SJ: We smoked the weed, Prof got a sound, we plugged in, we jammed... all live. Then we'd go to the pub, come back, write some lyrics, sing them, few overdubs, and he'd mix it. Just like that. Sometimes while he was taking bookings on the phone! Turning the volume down with his big toe... he never stopped the tape rolling once he'd started a mix. Fantastic... it's the best album I ever did in that fresh creative way, and I still like listening to it because you never really know what's coming next... more albums like that please!

PSF: Who else played on the album and what did they do?

DR: There was a guy called Dave Winthrop on sax. He used to play with Secret Affair, and we had met on a tour that we did with Laurel Aitken (we supported them on a tour of the UK and released Laurel's biggest British hit "Rudy Got Married" on Secret Affair's I-Spy Label, that Segs, Foxy and I played on). He became a good friend. Also, we had grown tired of Gary Barnacle, our previous sax player, who was a bit of a "star" and always turning up late! Also on the sessions there was a guy called Mitt Gamon who played harmonica and contributed at least one vocal ("Accusation").

SJ: I think, in all honesty, as much as we tried to get Dave's sax on there, we just couldn't get Prof to get it in the mix. That's why he's credited as "Ghost Sax." You can just about hear it sometimes. It's enough entertainment to try to find it. Mitt played some awesome harp and also it was good for me because I felt little threatened. So I wrote more lyrics, i.e. "Whatever We Do" and "Militant." "Accusation" was his lyrics though in "Love and Fire," for example, Prof left both vocals in. Two different singers singing totally different songs. So free... Prof was amazing like that. I'd never have done that.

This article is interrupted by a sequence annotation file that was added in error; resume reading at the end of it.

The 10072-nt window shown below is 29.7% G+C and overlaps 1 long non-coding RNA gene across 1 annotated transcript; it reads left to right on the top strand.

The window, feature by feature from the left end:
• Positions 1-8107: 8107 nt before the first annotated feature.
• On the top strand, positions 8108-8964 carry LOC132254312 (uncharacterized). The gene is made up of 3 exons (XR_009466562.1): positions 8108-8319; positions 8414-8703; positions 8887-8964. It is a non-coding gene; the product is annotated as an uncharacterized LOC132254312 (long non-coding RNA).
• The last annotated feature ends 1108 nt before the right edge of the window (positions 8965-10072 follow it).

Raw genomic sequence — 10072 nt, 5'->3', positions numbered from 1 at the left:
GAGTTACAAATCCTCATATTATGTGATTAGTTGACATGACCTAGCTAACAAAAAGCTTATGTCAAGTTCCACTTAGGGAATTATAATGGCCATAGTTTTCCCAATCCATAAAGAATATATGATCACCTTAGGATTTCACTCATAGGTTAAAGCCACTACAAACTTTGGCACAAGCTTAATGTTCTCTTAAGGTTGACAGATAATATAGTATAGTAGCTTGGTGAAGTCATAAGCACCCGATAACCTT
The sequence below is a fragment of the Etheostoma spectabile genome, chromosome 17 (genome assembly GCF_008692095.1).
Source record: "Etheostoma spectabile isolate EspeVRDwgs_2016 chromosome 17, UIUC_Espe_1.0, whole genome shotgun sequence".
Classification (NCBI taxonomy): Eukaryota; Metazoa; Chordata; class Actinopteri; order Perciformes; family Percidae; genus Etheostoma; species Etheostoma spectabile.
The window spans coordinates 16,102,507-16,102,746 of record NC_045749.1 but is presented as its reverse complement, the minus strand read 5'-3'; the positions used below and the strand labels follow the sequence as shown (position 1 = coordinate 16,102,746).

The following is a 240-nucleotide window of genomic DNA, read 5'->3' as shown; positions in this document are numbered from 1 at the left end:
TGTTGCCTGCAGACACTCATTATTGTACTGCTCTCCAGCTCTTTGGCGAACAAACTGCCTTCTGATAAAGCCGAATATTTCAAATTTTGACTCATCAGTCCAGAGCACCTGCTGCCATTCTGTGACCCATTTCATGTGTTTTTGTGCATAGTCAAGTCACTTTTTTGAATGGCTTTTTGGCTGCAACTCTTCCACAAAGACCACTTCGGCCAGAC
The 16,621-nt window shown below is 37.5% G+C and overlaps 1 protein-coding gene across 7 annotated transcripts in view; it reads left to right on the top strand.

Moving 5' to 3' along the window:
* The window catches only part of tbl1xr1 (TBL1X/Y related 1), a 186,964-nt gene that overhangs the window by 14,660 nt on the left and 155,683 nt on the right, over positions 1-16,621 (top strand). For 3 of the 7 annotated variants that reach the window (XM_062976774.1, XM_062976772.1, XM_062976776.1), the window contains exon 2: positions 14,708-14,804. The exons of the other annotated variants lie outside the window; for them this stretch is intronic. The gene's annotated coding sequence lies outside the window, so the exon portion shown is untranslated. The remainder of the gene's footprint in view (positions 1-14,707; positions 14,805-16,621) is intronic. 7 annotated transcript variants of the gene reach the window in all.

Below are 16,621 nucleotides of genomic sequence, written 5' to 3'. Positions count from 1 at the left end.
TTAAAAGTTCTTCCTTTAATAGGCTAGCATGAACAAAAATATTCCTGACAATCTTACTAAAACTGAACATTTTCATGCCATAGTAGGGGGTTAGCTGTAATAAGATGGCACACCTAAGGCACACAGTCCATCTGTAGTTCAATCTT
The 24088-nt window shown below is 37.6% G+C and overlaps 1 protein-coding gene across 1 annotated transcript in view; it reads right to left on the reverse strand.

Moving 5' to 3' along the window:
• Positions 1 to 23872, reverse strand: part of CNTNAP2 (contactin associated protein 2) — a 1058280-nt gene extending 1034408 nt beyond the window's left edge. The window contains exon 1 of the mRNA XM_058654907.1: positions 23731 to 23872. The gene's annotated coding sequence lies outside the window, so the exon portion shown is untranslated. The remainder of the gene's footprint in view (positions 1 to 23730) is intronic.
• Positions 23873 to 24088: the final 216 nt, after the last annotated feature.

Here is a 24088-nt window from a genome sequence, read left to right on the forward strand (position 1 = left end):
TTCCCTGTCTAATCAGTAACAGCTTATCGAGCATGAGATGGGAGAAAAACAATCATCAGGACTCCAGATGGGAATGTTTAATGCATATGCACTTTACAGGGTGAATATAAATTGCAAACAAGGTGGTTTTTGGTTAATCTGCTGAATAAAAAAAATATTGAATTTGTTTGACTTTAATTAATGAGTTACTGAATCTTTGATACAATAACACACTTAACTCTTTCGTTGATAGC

PSF: Overall, how long did the record take to record and finish?

DR: As I recall, recording took a couple of weeks, then we had a short break as Neil moved the studio from his house to a basement in Peckham. We did some mixes in Ariwa One (Neil's spare bedroom) and some in the scary basement, but we didn't set loads of time aside for mixing. We just did a few spontaneous ones and chose the best ones.